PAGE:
Tracey Jackson heads up new African-American Business Council
When TRACEY JACKSON, who was born and raised in Leland, moved back to Southeastern North Carolina, she discovered the community she remembered had changed in her absence.
“When I lived here in the late ’90s and early 2000s, as a younger African-American businesswoman growing my career, I felt there was a strong core of leaders and partnerships for economic inclusion and development,” Jackson says. “I left for fifteen years, and when I returned, I couldn’t find that core group anymore. They’d all retired, moved away, or passed away.”
After twelve years in corporate America, most notably as the director of talent acquisition and strategy for Verizon Wireless, Jackson decided to return home and start her own business as a productivity coach. Through u-nex-o!, she helps her clients increase their productivity, create successful outcomes, and ensure they have a strong energy flow through times of change.
As a new business owner in Wilmington, she searched for the community support she remembered. Instead, she found an opportunity to create it.
In 2017, Jackson met Natalie English, president and CEO of the Wilmington Chamber of Commerce, at a women’s luncheon. “I asked her what she could do to help more African-American business owners and leaders become a part of the chamber, so they could understand the benefits and resources that are afforded to them through it,” Jackson recalls.
After meeting a few times to talk through ideas, the African-American Business Council was born. A committee under the Wilmington Chamber of Commerce, its mission is to help the chamber understand the needs of the black community, incorporate them into its strategic plan, and ensure the chamber’s mission is inclusive of all businesses.
“There’s a lot to be done, which is why it was important to establish who we were as a group and how we operate,” Jackson says. “This allows us to stay focused and keeps us from getting pulled in different directions.”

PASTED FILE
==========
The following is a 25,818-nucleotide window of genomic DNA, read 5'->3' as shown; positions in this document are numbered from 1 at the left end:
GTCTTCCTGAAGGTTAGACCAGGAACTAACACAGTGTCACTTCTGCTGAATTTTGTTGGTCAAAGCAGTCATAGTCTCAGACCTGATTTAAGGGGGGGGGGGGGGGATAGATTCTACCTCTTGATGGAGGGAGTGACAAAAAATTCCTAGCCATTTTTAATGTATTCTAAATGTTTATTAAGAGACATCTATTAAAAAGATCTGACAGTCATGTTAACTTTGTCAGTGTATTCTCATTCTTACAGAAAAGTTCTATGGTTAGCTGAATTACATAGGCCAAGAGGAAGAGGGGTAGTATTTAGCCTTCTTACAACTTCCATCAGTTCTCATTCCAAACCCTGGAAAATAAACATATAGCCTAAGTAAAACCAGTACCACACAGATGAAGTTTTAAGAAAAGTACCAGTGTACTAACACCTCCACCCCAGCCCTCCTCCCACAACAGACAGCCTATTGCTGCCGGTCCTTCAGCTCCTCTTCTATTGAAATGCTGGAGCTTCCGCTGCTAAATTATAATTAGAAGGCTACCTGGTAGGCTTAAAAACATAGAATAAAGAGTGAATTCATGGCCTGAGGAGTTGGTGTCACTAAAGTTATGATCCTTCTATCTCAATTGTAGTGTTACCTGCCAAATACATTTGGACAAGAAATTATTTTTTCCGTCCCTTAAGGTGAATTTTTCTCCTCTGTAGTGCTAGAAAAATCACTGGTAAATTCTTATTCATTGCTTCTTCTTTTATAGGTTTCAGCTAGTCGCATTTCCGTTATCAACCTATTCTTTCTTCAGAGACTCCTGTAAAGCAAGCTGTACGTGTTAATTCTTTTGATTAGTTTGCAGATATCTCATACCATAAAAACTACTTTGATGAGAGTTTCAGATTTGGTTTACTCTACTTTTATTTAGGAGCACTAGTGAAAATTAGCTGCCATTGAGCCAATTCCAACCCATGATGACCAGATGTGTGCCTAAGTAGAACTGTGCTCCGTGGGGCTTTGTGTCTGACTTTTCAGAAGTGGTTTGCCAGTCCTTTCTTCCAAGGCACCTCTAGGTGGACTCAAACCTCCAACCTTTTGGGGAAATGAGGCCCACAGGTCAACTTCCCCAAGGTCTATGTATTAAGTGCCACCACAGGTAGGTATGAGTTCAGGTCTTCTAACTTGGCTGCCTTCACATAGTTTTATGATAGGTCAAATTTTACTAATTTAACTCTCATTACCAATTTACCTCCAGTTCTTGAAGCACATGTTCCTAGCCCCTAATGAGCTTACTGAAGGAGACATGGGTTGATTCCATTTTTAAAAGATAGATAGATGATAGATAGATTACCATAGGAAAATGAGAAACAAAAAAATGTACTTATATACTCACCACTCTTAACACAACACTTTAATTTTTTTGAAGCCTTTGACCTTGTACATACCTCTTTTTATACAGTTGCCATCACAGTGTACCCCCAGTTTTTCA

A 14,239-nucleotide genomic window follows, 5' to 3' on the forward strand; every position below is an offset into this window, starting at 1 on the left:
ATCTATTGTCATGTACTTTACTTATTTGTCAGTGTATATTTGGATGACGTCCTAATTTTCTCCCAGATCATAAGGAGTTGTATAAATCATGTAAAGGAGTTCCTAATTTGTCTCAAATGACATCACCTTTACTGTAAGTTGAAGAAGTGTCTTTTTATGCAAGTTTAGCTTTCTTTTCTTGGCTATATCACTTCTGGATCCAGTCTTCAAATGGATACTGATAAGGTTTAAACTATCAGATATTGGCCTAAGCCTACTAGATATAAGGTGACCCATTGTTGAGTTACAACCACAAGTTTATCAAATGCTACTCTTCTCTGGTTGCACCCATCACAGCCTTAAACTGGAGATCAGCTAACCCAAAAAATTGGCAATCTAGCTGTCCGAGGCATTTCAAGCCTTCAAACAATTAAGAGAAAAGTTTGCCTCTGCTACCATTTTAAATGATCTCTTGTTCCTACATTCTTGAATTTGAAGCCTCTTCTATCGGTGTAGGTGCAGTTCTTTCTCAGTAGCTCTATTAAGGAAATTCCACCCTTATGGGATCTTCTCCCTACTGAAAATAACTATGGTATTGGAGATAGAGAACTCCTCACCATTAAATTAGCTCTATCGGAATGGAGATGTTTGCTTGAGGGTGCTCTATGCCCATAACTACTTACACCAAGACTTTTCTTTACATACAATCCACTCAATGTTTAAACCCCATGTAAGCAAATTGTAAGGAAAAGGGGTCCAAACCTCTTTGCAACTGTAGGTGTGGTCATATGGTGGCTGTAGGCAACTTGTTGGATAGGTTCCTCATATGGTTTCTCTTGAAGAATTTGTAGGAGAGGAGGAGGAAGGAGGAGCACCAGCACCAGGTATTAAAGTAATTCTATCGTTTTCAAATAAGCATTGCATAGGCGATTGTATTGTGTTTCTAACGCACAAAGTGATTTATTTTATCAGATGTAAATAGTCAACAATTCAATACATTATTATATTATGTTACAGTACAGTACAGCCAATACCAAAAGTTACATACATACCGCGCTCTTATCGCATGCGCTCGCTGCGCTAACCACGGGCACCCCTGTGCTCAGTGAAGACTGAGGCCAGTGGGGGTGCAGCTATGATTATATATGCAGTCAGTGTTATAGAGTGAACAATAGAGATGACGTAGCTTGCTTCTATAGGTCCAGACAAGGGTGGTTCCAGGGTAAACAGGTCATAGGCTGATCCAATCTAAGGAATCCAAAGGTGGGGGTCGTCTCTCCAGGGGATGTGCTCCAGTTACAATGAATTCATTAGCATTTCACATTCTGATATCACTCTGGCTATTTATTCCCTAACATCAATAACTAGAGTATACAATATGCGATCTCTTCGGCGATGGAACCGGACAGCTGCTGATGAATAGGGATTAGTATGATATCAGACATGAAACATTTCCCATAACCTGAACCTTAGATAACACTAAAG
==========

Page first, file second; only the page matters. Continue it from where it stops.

Some of the areas the council is already focused on include helping minority businesses get prepared to receive government contracts, helping businesses understand why diversity programs in their contracts are important, networking opportunities to help build solid relationships throughout Wilmington, creating youth readiness programs so the next generation of business leaders can begin gaining valuable experience, and advocating for public policy.
“We will be a voice, not the only voice, on issues that impact black business and economic development and share that with the chamber,” Jackson says.
One of the challenges the African-American Business Council seeks to address is the lack of representation on nonprofits boards.
The first step to getting involved is joining the Wilmington Chamber of Commerce, she says. “If you join this year and become a part of the African-American Business Council, the chamber will offer 50 percent off membership fees now through the end of the year,” Jackson says. “If you’re already a member of the chamber, you’re welcome to join our meetings, which take place on the third Wednesday of every month.”
For Jackson, it comes down to educating people across the board and helping them make vital connections.
“I believe that if you serve the community, it will serve you back,” she says. “Businesses help communities grow, and my goal is to build a community where all our children and their children’s children want to come back and live here by choice, to grow and raise their own families.”
Tracy Jackson is a speaker at WILMA’s upcoming Women to Watch Leadership Accelerator event July 19. She will help lead a workshop on “Building Your Sphere of Influence.” For more info, go to WILMALeadership.com.
To view more of photographer Chris Brehmer’s work, visit www.chrisbrehmerphotography.com